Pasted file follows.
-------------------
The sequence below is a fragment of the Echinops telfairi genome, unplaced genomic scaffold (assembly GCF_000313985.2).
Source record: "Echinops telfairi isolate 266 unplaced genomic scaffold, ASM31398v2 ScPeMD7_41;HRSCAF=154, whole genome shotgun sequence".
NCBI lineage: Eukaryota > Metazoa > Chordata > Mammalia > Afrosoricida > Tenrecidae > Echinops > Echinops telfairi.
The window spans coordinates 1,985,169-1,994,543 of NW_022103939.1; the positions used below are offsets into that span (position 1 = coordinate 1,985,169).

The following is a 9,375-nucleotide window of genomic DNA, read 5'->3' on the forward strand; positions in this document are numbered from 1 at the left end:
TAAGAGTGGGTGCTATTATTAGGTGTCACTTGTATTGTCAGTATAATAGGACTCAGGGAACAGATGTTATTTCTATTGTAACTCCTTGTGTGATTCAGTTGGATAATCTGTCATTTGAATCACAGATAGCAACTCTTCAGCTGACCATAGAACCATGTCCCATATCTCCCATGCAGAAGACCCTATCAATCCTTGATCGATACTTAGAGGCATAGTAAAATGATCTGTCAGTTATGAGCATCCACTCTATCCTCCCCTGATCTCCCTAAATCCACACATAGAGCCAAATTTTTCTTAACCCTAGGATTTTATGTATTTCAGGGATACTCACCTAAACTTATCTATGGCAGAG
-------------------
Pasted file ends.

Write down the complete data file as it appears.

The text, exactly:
The sequence below is a fragment of the Echinops telfairi genome, unplaced genomic scaffold (assembly GCF_000313985.2).
Source record: "Echinops telfairi isolate 266 unplaced genomic scaffold, ASM31398v2 ScPeMD7_41;HRSCAF=154, whole genome shotgun sequence".
NCBI lineage: Eukaryota > Metazoa > Chordata > Mammalia > Afrosoricida > Tenrecidae > Echinops > Echinops telfairi.
The window spans coordinates 1,985,169-1,994,543 of NW_022103939.1; the positions used below are offsets into that span (position 1 = coordinate 1,985,169).

The following is a 9,375-nucleotide window of genomic DNA, read 5'->3' on the forward strand; positions in this document are numbered from 1 at the left end:
TAAGAGTGGGTGCTATTATTAGGTGTCACTTGTATTGTCAGTATAATAGGACTCAGGGAACAGATGTTATTTCTATTGTAACTCCTTGTGTGATTCAGTTGGATAATCTGTCATTTGAATCACAGATAGCAACTCTTCAGCTGACCATAGAACCATGTCCCATATCTCCCATGCAGAAGACCCTATCAATCCTTGATCGATACTTAGAGGCATAGTAAAATGATCTGTCAGTTATGAGCATCCACTCTATCCTCCCCTGATCTCCCTAAATCCACACATAGAGCCAAATTTTTCTTAACCCTAGGATTTTATGTATTTCAGGGATACTCACCTAAACTTATCTATGGCAGAG